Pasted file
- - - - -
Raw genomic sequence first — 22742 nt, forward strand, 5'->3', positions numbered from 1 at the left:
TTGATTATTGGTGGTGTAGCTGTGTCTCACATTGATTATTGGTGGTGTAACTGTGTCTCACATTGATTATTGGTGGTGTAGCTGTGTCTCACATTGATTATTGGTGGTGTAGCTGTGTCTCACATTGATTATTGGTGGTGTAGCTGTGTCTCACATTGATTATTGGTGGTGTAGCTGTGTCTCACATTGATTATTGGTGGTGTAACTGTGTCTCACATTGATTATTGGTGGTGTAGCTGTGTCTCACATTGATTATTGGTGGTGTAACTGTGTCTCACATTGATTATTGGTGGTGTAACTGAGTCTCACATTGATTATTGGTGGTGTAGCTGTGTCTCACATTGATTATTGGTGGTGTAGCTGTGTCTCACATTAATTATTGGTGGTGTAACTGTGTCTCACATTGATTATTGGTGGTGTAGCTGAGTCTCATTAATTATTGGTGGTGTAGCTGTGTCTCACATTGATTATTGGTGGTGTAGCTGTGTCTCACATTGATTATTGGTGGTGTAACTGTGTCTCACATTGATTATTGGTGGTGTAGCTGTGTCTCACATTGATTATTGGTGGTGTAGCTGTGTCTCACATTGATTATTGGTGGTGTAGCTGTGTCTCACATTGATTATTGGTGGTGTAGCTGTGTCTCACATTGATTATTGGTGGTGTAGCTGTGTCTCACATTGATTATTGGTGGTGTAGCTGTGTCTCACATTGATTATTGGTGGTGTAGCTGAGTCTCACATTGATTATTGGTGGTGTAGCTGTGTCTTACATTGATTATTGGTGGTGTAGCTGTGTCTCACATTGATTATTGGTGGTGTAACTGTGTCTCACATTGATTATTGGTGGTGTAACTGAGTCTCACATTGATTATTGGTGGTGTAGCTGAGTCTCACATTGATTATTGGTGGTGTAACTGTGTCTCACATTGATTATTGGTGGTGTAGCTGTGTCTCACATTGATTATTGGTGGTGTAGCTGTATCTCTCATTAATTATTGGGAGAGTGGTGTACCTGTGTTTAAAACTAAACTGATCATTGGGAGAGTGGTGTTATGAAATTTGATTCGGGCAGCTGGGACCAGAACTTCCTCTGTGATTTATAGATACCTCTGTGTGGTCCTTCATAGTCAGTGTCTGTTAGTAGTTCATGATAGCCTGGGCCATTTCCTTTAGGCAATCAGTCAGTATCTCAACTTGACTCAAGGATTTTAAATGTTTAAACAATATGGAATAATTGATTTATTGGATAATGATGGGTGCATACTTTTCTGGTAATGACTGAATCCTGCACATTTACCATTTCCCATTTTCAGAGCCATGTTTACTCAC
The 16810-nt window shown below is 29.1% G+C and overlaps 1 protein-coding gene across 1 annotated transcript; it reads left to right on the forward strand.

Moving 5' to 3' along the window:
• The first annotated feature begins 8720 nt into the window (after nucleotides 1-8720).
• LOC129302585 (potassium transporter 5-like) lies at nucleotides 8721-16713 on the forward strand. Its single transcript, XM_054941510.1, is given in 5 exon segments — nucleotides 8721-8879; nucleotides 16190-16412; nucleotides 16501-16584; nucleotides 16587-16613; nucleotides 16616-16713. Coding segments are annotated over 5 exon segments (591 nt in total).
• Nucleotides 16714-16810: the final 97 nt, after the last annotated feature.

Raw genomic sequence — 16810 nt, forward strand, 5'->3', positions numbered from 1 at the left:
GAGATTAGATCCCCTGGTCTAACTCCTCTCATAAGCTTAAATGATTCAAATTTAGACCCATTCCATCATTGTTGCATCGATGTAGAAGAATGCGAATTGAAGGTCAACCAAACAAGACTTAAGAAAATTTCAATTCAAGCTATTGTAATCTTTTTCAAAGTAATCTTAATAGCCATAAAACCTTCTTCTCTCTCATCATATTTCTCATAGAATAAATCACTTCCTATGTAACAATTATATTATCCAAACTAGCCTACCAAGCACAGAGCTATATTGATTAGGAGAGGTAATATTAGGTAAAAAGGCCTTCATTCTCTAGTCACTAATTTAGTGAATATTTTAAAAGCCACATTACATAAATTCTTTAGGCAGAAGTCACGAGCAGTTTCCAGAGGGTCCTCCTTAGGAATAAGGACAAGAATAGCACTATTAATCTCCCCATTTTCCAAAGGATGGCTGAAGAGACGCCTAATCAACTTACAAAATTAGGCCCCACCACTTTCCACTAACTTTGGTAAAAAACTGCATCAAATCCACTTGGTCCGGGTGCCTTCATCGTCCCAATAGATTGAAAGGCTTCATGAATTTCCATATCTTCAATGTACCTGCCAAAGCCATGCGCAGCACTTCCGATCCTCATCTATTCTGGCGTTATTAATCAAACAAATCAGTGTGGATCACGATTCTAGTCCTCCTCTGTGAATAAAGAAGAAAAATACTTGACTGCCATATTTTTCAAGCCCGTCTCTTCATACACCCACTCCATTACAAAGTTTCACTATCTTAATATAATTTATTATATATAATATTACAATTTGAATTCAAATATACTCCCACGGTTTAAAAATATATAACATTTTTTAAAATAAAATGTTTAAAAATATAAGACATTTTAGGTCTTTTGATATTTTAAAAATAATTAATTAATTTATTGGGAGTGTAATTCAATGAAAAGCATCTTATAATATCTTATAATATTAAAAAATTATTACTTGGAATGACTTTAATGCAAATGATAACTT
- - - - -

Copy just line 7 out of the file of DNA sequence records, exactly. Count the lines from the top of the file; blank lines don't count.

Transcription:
• Nucleotides 16714-16810: the final 97 nt, after the last annotated feature.